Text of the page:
Paula McLain’s second novel The Paris Wife reimagined the life of Hadley Richardson, Ernest Hemingway’s first wife. Her latest novel Circling the Sun is as exquisitely written as her previous novel; with the big difference that the beauty it evokes is not that of serene Paris, but lush Kenya in all its raw glory. Like The Paris Wife, Circling the Sun is a fictional autobiography of a marginalised woman. However, protagonist Beryl Markham, one of the first women to become a qualified horse trainer and a pioneering female aviator, is more headstrong and impressive than her previous heroine.
From the very first page the writing doesn’t fail to impress: it’s engaging and eloquent. The story begins with Beryl’s arrival in colonial Kenya as a young girl. Abandoned by her mother who returns to England, Beryl has a tomboyish childhood hunting with the local tribe and learning from her father to take care of horses. She idealises her father but “he was close-lipped, hoarding his words, hoarding his words as if he were afraid someone would make off with them, but he was different when he rode. He seems to like to talk then.” If she doesn’t inherit his farm she does inherit his love for horses and skills as a horse trainer.
Berly finds familial love in the Kipsigi tribe, learns Swahili and is inseparable from a boy named Kibii. Her childhood adventures and dreams are probably the highlight of McLain’s narrative. As the protagonist grows older she strives to stay true to her deep desires but soon enough she is forced to take up at least the partial role of a lady when her father finds a housekeeper (who also turns out be his mistress) to provide her with a feminine influence. Moreover, as she turns into a ‘lady’ Kibii becomes distant to the extent of acting like a stranger: “Things had once been so simple between us, when we weren’t afraid of anything, when we’d hunted in perfect lockstep.”
Circling the Sun is about one woman’s life of fearless adventure and mercurial relationships
Beryl is “rail thin” and “far more comfortable talking to horses and dogs than people”; hers is a complex but flawed character trapped in circumstances testing her free spirit. Her father’s financial troubles lead to him losing his farm and moving far away, which leaves her with no apparent choice but to accept the marriage proposal of an ambitious neighbouring farmer called Jock Purves. Married at the age of 16, she soon comes to regret her hasty marriage: “I didn’t belong to myself. I hadn’t since I decided to say yes to his proposal.” Soon she leaves her husband in search of independence and a string of affairs.
As the narrative progresses, we find ourselves oscillating between sympathy for and annoyance with Beryl. Among her many affairs is one with Denys Finch Hatton, the famous hero of Out of Africa. Beryl’s hopeless infatuation with him is so unlike her individualist nature that it’s less convincing than her surviving a lion attack.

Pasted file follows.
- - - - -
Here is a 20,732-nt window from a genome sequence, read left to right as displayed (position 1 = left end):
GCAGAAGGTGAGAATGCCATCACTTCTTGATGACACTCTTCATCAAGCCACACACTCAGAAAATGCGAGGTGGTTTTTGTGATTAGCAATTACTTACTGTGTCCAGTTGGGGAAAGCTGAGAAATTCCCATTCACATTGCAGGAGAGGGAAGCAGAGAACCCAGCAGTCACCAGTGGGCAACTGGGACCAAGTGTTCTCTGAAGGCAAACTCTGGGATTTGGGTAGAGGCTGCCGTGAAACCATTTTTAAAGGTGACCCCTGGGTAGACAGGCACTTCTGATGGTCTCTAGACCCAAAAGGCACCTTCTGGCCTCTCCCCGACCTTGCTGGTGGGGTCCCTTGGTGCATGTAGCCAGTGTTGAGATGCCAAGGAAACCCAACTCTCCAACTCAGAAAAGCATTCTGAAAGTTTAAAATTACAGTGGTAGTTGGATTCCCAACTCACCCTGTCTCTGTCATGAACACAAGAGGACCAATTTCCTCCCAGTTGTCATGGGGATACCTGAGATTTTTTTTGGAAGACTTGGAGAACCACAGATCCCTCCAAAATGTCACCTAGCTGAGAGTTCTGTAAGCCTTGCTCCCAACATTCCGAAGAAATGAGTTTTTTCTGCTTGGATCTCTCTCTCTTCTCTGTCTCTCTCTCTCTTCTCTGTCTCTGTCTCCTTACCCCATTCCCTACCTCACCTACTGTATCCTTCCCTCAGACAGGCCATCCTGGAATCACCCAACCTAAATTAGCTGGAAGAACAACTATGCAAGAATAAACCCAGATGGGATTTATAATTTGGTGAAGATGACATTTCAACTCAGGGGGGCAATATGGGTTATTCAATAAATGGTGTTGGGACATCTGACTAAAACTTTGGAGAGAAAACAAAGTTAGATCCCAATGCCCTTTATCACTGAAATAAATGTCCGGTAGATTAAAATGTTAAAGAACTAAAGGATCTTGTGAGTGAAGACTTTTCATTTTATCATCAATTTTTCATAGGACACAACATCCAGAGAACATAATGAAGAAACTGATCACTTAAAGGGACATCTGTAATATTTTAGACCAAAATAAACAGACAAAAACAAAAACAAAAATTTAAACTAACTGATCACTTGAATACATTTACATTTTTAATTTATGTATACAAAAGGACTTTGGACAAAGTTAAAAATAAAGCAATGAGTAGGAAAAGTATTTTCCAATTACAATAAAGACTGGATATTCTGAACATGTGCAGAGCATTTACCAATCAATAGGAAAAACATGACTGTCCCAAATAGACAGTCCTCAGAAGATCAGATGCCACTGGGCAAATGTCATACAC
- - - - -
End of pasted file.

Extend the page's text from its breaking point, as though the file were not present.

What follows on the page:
The portrayal of colonialism is anything but romantic in Circling the Sun, and the writer does not hesitate to admit that the “White settlers were always keen on self-rule, which amounted to something more like total dominion of the territory. They saw Indians and Asians as outliers, to be fought off with sticks, if necessary. Africans were fine as long as they remained clear about their inferior state and didn’t want too much land”. However, the Kenya it portrays is a predominantly white Kenya which seemed more like a white man’s club, an exclusive territory, than a real country. “Though Kenya was large there was surprisingly little privacy in our colony,” says Beryl quite aptly because all the settlers tended to exclude those who were not white.
“When we first arrived, in 1904, the farm wasn’t anything but fifteen hundred acres of untouched bush and three weather-beaten huts. ‘This?’ my mother said, the air around her humming and shimmering as if it were alive. ‘You sold everything for this?’ ‘Other farmers are making a go of it in tougher places, Clara,’ my father said. ‘You’re not a farmer, Charles!’ she spat before bursting into tears. He was a horseman, in fact. What he knew was steeplechasing and foxhunting and the tame lanes and hedgerows of Rutland. But he’d seen paper flyers hawking cheap imperial land, and an idea had latched on to him that wouldn’t let go. We left Westfield House, where I was born, and travelled seven thousand miles, past Tunis and Tripoli and Suez, the waves like great grey mountains swallowing the sky. Then through Kilindini Harbour, in the port of Mombasa, which smelled of sharp spices and drying fish, and onto the snaking train bound for Nairobi, the windows boiling over with red dust. I stared at everything, completely thrilled in a way I hadn’t remembered feeling before. Whatever this place was, it was like nothing and nowhere else.” —Excerpt from the book
Circling the Sun is a light and moderately interesting read. However, it suffers from the same flaws as The Paris Wife, with a strong plot but soft execution, more suitable for the bestseller domain than the niche that is literary fiction. Moreover, the glorification of hunting and portrayal of safari as a pure way of connecting with nature is highly disturbing. Animals and nature, in this narrative, are as much a victim of colonial exploits as the lush land of Kenya. “Before Kenya was Kenya, when it was millions of years old and yet still somehow new, the name belonged only to our most magnificent mountain,” we are told. However, what the writer seems to forget is that Kenya, as a land, belongs more to those who had been living there for hundreds of years before the British decided to christen it Kenya.
The reviewer is an Ankara-based freelance writer and critic.
Circling the Sun
By Paula McLain
Ballantine Books, New York
Published in Dawn, Books & Authors, October 2nd, 2016